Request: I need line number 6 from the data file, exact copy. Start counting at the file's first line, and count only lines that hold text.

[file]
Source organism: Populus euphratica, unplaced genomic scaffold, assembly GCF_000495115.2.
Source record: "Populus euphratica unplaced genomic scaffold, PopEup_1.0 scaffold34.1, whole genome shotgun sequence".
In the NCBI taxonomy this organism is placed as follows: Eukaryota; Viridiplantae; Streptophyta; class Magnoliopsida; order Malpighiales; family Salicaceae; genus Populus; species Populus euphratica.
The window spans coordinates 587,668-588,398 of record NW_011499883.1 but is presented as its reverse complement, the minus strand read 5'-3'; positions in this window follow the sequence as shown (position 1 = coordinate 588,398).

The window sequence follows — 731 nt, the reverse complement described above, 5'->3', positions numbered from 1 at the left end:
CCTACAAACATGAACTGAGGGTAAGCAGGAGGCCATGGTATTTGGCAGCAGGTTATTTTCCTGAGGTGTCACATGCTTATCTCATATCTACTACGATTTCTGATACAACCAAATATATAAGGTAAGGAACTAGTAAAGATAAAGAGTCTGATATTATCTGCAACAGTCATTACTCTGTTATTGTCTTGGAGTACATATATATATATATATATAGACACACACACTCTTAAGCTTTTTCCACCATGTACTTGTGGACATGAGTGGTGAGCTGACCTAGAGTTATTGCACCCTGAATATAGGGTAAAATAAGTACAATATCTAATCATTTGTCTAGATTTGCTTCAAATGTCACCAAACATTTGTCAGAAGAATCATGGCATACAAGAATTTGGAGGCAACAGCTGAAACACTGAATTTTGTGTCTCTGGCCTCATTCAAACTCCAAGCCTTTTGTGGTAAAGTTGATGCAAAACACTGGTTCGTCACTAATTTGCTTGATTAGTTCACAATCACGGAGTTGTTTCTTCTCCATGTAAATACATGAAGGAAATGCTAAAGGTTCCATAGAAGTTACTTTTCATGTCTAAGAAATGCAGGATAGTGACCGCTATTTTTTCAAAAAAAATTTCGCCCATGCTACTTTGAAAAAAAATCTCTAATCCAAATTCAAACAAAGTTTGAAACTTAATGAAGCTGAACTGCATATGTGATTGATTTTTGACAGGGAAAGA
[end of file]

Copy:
CCTACAAACATGAACTGAGGGTAAGCAGGAGGCCATGGTATTTGGCAGCAGGTTATTTTCCTGAGGTGTCACATGCTTATCTCATATCTACTACGATTTCTGATACAACCAAATATATAAGGTAAGGAACTAGTAAAGATAAAGAGTCTGATATTATCTGCAACAGTCATTACTCTGTTATTGTCTTGGAGTACATATATATATATATATATAGACACACACACTCTTAAGCTTTTTCCACCATGTACTTGTGGACATGAGTGGTGAGCTGACCTAGAGTTATTGCACCCTGAATATAGGGTAAAATAAGTACAATATCTAATCATTTGTCTAGATTTGCTTCAAATGTCACCAAACATTTGTCAGAAGAATCATGGCATACAAGAATTTGGAGGCAACAGCTGAAACACTGAATTTTGTGTCTCTGGCCTCATTCAAACTCCAAGCCTTTTGTGGTAAAGTTGATGCAAAACACTGGTTCGTCACTAATTTGCTTGATTAGTTCACAATCACGGAGTTGTTTCTTCTCCATGTAAATACATGAAGGAAATGCTAAAGGTTCCATAGAAGTTACTTTTCATGTCTAAGAAATGCAGGATAGTGACCGCTATTTTTTCAAAAAAAATTTCGCCCATGCTACTTTGAAAAAAAATCTCTAATCCAAATTCAAACAAAGTTTGAAACTTAATGAAGCTGAACTGCATATGTGATTGATTTTTGACAGGGAAAGA